A bronze bravo for Bonner alum McElhenney

Posted: August 18, 2008

BEIXIAOYING TOWN, China - Before shoving the men's heavyweight eight out to race yesterday in the Olympic finals, U.S. coach Mike Teti went down the line of his rowers, saying good luck to each one.

When Teti - about to see his last race in 12 years as the national-team coach - got to his coxswain, Marcus McElhenney, he switched gears.

"I patted him on the head and just said, 'Go, Bonner,' " Teti said later.

The coach and the coxswain are Monsignor Bonner alumni. The connection from their Drexel Hill high school never made it easier for McElhenney. Teti sometimes seemed to bend over backward to prove there was no favoritism in any of his boats.

Yesterday, though, the Bonner guys finished the day smiling.

The United States didn't win gold, like it did in Athens. That would have been a bigger surprise this time than it was in 2004. But the U.S. boat, with three Athens veterans aboard, picked up a bronze and looked thrilled to get it.

"Bronze is awesome - my first Olympics, my first Olympic medal," McElhenney said.

The United States had not won medals in consecutive Olympics in this event since 1952-56.

Canada, the defending world champion and the dominating eight throughout the Olympics, finished the 2,000-meter course in 5 minutes, 23.89 seconds. The Americans dueled Britain for silver, losing out by .23 seconds.

But they viewed the medal as an achievement. They had struggled in the first heat, going out too quickly. This time, they went the opposite way. Early in the race, they were sixth out of six boats. Halfway through, they were fourth, still behind the Netherlands.

"The Dutch were just sitting, and the Australians [in fifth] and Poles [in sixth] were just sitting," said McElhenney, a Temple graduate who grew up in Lansdowne. "I said, 'All right, boys. We're in fourth; let's go to bronze right now, ready and go.' They responded. We started getting out, and it became a three-way race."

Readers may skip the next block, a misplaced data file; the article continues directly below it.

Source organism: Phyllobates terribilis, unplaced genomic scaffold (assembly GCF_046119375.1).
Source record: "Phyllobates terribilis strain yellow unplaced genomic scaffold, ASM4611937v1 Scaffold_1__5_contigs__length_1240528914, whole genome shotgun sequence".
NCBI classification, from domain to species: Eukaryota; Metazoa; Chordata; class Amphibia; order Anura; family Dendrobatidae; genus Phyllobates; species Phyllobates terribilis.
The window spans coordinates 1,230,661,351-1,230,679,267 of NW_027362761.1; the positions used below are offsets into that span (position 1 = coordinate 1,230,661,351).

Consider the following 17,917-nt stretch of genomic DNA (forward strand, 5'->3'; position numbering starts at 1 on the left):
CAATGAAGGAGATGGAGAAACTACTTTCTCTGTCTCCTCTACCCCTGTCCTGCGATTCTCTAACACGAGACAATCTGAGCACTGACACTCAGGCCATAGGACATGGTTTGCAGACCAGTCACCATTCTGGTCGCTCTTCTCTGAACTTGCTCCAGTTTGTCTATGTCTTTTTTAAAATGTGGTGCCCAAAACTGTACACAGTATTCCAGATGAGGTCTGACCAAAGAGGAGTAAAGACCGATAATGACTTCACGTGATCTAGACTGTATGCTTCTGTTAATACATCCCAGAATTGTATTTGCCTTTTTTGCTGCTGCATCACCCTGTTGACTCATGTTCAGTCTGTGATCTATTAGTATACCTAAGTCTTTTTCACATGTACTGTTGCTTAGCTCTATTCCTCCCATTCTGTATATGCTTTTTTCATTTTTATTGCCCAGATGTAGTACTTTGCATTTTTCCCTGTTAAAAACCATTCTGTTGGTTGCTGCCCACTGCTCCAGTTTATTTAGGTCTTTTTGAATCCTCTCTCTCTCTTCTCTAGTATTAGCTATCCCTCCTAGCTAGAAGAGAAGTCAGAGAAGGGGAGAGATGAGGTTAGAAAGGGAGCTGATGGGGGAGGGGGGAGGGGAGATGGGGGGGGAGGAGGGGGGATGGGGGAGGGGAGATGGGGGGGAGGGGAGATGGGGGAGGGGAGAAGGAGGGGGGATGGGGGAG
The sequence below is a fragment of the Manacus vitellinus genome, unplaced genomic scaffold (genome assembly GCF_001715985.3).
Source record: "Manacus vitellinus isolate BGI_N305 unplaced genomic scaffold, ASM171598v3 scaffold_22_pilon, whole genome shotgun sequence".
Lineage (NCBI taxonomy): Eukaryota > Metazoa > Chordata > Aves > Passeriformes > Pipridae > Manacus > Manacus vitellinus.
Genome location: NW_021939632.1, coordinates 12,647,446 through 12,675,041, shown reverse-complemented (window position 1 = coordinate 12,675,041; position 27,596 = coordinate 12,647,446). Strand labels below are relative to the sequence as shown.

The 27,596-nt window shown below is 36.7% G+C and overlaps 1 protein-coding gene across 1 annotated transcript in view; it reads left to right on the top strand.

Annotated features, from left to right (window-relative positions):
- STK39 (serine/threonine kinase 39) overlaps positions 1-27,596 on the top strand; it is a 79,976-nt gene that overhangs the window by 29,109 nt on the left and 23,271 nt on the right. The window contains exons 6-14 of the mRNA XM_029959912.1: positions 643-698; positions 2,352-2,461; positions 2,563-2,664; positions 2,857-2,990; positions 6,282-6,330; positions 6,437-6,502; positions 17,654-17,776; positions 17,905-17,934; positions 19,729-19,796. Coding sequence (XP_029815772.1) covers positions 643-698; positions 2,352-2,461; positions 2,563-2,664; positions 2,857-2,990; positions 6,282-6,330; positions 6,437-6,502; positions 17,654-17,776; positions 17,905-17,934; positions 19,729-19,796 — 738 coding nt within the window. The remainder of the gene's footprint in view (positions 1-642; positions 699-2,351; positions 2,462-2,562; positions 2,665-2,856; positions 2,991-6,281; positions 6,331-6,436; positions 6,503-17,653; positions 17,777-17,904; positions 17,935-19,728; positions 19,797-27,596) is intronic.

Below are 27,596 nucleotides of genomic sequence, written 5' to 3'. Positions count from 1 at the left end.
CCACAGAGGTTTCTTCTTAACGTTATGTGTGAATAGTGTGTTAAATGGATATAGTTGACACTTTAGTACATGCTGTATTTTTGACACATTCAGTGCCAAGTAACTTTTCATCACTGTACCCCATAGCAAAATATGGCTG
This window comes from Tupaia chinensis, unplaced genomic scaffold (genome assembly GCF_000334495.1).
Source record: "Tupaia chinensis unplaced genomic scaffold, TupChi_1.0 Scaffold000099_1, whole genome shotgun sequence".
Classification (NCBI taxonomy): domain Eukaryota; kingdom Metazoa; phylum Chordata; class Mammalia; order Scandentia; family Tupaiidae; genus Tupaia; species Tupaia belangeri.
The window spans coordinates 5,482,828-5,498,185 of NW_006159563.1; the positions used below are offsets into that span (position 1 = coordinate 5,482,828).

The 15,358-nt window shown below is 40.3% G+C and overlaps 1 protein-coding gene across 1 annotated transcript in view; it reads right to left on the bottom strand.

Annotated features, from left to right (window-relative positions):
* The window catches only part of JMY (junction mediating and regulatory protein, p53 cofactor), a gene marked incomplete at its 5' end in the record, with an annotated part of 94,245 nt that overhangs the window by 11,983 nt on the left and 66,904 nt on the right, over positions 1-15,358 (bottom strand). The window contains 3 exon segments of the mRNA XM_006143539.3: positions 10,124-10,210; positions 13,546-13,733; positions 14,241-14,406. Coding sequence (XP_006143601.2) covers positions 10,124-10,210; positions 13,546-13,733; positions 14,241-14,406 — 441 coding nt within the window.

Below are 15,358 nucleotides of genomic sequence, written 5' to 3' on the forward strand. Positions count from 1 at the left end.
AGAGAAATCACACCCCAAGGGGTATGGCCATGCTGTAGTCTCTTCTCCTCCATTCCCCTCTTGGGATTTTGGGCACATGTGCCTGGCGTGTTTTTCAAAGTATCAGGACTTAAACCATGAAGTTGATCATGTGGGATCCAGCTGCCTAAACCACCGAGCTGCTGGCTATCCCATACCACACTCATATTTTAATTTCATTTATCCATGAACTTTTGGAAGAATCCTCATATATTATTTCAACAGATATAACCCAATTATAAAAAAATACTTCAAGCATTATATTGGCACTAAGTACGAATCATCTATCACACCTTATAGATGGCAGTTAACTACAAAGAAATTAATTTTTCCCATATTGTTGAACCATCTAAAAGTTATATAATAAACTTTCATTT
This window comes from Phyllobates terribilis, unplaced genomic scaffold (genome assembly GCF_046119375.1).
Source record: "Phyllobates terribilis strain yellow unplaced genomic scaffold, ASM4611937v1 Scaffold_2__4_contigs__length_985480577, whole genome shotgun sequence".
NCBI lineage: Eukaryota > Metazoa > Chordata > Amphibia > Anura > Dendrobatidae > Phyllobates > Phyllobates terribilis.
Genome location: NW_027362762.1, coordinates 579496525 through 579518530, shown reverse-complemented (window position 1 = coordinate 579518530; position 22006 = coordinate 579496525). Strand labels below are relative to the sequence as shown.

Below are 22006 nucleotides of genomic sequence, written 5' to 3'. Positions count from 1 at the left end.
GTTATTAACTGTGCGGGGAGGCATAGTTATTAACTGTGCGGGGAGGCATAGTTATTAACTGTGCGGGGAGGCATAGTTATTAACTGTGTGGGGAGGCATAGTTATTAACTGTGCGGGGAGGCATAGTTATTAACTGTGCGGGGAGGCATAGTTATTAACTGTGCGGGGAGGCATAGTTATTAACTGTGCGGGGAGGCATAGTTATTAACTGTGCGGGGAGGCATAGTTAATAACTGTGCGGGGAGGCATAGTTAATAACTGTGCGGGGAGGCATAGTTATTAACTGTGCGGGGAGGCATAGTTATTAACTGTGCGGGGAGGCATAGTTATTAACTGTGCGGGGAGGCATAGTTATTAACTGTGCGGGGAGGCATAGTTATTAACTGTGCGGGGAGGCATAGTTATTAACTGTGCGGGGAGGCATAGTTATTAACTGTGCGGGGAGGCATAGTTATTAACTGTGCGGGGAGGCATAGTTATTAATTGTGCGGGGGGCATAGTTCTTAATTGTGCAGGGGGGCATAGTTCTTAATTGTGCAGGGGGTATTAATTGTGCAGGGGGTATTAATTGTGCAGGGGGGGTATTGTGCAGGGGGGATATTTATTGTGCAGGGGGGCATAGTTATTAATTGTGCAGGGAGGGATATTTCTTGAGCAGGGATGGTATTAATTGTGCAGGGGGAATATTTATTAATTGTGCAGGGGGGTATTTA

That had been the plan set by Teti: Start driving halfway through.

"It's almost like you go in a hole and pray to God you come out the other end," said Steven Coppola of making that move at the 1,000-meter mark. "It's always a risky move, because if you go too far in the hole and someone else has something left, it will hit you right on the backside. It's risky, but it's rewarding when it pays off."

When all three countries rowed to the dock that served as a medals stand, McElhenney tried to run over toward his brothers and sisters in the crowd. An Olympic official stopped him dead.

The guy didn't know what the coxswain was feeling just then, how Teti had taken a vote of the boat on which of two coxswains to use, and McElhenney had come out ahead, 5-4. It was Teti's call all along, but the coach, who starts a new job as crew coach at the University of California after the Olympics, never cut McElhenney any slack.

Add to that the gold in '04: Not medaling really would have felt like a failure.

"People said to me going in, 'This is a lot of pressure,' " McElhenney said just before the medals ceremony. "We kind of lie and say, 'Aaaah, no, that's OK.' I'm from Philly, so [fibbing] comes naturally to us."

"I went to high school with Marcus' dad - we were in the same class," Teti said. "He was the toughest guy in the class. Not the biggest - but the toughest. Marcus has worked really hard, and he's come a long way, and I hope it continues."

The postrace news conference didn't start until McElhenney got off his cell phone: "Thanks, Mom. Are you with Dad? . . . Hey, Pop!" When it did, the coxswain said they were losing their coach, "which kind of stinks."

"You don't really mean that," said Teti, no-nonsense to the end.


Contact at the staff writer Mike Jensen at 215-854-4489 or mjensen@phillynews.com.

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